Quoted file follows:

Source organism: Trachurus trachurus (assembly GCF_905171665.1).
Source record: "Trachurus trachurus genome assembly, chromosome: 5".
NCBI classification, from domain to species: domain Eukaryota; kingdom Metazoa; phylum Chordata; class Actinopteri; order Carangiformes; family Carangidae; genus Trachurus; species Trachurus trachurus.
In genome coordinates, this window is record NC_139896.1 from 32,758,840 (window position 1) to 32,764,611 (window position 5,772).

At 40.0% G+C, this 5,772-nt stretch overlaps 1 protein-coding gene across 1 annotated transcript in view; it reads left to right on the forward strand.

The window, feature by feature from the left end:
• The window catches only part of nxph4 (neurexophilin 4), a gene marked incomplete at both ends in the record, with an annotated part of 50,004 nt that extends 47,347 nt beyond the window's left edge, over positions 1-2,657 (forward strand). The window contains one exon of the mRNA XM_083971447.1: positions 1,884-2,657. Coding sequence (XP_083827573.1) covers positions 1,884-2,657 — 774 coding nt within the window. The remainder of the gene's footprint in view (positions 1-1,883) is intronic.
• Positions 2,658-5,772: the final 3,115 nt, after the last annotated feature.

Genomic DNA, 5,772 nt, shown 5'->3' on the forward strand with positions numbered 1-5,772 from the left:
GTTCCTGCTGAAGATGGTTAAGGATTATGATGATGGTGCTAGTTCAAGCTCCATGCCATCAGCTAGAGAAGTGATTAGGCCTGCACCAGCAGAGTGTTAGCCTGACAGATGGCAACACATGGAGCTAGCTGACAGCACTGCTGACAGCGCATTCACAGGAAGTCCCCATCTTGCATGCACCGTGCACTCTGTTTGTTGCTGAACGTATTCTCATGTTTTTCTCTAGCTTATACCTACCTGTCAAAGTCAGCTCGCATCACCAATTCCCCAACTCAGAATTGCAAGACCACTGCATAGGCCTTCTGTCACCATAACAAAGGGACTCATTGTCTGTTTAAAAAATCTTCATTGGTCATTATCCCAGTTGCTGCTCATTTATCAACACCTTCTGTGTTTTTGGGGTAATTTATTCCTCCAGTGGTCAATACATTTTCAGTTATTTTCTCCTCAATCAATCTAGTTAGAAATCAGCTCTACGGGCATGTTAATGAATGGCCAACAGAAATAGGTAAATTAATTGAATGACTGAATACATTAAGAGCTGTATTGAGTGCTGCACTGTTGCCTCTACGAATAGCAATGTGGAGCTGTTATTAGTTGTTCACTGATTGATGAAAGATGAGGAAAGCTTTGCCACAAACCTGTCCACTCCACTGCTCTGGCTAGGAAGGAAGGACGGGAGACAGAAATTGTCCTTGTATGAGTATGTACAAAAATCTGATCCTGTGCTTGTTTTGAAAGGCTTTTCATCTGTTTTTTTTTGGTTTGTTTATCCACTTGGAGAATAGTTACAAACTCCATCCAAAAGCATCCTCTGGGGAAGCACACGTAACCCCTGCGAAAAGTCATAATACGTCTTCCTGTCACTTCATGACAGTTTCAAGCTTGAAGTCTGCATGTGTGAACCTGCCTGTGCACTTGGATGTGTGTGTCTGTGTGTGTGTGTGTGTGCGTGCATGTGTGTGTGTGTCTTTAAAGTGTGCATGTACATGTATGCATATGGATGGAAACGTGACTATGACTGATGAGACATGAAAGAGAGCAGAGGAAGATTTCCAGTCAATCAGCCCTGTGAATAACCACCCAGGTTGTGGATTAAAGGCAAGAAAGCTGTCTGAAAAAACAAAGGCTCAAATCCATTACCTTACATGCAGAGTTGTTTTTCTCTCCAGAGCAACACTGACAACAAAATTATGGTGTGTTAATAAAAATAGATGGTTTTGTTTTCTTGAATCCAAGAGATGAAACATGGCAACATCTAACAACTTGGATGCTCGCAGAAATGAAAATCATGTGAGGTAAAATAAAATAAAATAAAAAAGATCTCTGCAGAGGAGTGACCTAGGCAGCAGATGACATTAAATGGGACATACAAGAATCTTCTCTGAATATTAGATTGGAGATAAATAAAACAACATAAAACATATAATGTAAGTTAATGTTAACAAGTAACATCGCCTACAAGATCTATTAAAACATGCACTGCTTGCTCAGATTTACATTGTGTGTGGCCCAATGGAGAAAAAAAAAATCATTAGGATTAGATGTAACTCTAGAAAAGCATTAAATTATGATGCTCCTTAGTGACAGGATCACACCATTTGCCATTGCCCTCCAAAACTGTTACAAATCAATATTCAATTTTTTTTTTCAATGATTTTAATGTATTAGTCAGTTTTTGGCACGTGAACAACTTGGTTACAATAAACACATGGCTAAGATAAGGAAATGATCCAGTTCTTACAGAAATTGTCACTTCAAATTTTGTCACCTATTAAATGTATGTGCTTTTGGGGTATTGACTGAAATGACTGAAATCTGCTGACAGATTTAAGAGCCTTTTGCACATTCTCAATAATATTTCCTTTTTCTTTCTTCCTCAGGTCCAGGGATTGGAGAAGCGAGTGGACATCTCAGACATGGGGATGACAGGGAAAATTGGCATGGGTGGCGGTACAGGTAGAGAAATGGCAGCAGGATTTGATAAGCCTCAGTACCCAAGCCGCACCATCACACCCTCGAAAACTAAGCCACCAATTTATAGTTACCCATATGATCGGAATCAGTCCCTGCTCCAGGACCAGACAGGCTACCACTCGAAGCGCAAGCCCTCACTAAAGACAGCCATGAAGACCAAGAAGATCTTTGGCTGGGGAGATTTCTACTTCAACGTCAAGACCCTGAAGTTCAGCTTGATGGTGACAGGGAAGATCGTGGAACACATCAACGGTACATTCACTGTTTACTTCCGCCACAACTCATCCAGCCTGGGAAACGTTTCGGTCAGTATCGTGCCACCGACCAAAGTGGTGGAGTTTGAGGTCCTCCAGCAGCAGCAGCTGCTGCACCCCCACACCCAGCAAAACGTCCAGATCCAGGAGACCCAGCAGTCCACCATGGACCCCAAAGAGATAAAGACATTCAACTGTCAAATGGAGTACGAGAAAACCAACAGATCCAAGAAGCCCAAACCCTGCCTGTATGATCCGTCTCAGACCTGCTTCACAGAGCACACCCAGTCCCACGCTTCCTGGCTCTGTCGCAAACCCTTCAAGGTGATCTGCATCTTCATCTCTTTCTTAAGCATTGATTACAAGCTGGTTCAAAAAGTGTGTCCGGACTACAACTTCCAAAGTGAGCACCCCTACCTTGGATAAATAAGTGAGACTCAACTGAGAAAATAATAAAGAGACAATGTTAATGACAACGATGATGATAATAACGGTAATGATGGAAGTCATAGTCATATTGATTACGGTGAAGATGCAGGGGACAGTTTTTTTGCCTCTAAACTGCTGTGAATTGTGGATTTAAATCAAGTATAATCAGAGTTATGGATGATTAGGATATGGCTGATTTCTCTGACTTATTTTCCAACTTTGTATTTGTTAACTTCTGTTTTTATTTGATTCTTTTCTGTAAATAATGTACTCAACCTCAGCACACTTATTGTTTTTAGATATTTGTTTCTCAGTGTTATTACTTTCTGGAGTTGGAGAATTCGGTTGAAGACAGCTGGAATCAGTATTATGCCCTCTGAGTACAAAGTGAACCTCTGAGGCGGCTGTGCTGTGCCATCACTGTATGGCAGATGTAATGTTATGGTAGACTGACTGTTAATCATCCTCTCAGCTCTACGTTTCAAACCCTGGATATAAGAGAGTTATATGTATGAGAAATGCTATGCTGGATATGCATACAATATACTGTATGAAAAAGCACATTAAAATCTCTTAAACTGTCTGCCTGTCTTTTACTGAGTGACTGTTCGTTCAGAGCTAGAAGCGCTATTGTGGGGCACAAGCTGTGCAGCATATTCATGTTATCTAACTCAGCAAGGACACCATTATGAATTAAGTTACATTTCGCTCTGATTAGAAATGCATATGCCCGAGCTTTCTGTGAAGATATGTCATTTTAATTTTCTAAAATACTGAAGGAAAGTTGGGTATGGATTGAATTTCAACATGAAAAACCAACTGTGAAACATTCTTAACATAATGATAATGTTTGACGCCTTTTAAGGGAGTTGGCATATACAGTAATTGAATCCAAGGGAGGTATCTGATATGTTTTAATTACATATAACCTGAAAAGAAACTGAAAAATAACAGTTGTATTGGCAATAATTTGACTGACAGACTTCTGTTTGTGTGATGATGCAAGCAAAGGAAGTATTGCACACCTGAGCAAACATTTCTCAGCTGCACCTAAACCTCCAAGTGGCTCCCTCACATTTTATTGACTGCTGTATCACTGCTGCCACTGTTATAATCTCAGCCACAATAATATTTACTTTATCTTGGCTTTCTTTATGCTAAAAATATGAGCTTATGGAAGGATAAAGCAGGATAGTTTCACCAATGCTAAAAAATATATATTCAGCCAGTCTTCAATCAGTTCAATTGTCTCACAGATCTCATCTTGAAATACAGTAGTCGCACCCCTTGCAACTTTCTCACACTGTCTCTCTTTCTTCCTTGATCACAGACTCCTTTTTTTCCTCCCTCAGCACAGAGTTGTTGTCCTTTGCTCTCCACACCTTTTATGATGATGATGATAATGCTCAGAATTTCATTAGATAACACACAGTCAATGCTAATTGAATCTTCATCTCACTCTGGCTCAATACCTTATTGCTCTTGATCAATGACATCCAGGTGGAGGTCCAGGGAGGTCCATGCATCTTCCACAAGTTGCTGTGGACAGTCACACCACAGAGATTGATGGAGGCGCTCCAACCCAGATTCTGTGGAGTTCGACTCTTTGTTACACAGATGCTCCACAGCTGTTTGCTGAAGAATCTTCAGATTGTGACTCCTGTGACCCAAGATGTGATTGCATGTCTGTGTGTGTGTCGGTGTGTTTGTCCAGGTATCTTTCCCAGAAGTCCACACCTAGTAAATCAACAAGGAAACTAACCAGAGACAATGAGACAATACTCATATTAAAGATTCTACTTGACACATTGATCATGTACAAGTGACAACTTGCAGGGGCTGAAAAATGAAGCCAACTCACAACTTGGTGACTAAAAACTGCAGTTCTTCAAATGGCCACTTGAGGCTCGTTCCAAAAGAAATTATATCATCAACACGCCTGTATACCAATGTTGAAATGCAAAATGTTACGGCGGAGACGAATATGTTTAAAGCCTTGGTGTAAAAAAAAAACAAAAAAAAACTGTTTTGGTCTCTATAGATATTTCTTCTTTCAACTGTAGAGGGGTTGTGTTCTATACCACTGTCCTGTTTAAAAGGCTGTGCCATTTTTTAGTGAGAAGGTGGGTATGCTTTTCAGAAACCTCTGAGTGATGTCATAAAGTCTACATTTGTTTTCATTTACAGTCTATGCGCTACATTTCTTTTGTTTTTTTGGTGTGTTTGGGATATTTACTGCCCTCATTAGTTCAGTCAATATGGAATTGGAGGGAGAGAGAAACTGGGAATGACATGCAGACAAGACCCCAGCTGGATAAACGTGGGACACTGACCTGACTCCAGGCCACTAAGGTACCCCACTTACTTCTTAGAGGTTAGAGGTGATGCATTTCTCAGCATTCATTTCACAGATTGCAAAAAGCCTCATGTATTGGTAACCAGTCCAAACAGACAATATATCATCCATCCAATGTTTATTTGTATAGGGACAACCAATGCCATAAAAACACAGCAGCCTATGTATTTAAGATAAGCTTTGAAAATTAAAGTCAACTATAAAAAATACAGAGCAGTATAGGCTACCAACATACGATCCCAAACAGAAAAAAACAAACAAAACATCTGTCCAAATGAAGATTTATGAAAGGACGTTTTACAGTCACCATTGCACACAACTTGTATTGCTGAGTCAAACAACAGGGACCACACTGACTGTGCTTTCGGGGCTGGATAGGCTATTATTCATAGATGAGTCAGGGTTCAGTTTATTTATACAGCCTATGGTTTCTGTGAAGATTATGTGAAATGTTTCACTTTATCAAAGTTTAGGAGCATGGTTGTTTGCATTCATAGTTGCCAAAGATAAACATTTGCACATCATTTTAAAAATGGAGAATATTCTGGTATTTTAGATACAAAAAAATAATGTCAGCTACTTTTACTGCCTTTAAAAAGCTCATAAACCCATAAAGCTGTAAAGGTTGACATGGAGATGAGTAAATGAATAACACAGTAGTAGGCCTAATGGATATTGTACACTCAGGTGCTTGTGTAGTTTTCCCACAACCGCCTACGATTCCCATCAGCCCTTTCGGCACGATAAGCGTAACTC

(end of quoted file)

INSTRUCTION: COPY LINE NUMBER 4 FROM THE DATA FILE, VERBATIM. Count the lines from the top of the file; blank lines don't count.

In genome coordinates, this window is record NC_139896.1 from 32,758,840 (window position 1) to 32,764,611 (window position 5,772).